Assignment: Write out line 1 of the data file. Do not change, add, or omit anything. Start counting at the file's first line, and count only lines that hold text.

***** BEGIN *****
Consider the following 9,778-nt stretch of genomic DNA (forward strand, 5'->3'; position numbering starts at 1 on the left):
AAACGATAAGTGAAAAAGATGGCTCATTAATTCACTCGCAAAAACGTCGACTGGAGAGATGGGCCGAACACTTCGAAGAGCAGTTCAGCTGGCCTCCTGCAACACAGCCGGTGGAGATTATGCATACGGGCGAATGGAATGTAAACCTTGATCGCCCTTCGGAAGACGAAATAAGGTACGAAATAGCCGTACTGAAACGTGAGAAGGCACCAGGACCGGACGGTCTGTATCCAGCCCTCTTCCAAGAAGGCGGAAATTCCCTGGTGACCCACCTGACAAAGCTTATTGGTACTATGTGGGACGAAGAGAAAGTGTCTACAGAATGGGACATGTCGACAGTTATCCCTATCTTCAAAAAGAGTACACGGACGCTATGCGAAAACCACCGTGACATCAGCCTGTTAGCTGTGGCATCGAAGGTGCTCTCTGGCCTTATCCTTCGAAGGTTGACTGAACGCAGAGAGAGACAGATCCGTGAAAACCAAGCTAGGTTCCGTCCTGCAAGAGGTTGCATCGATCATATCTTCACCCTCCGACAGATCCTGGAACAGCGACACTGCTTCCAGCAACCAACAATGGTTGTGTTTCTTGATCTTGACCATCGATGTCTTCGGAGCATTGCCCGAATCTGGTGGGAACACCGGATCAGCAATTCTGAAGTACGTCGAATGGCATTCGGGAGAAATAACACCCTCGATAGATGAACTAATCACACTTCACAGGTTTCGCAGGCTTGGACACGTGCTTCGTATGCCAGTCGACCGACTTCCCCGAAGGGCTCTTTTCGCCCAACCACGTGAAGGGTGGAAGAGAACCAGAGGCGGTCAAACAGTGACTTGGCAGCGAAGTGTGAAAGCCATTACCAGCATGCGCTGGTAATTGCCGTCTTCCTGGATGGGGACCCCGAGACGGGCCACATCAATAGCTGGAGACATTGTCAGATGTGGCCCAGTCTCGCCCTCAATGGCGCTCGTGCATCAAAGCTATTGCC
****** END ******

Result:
Consider the following 9,778-nt stretch of genomic DNA (forward strand, 5'->3'; position numbering starts at 1 on the left):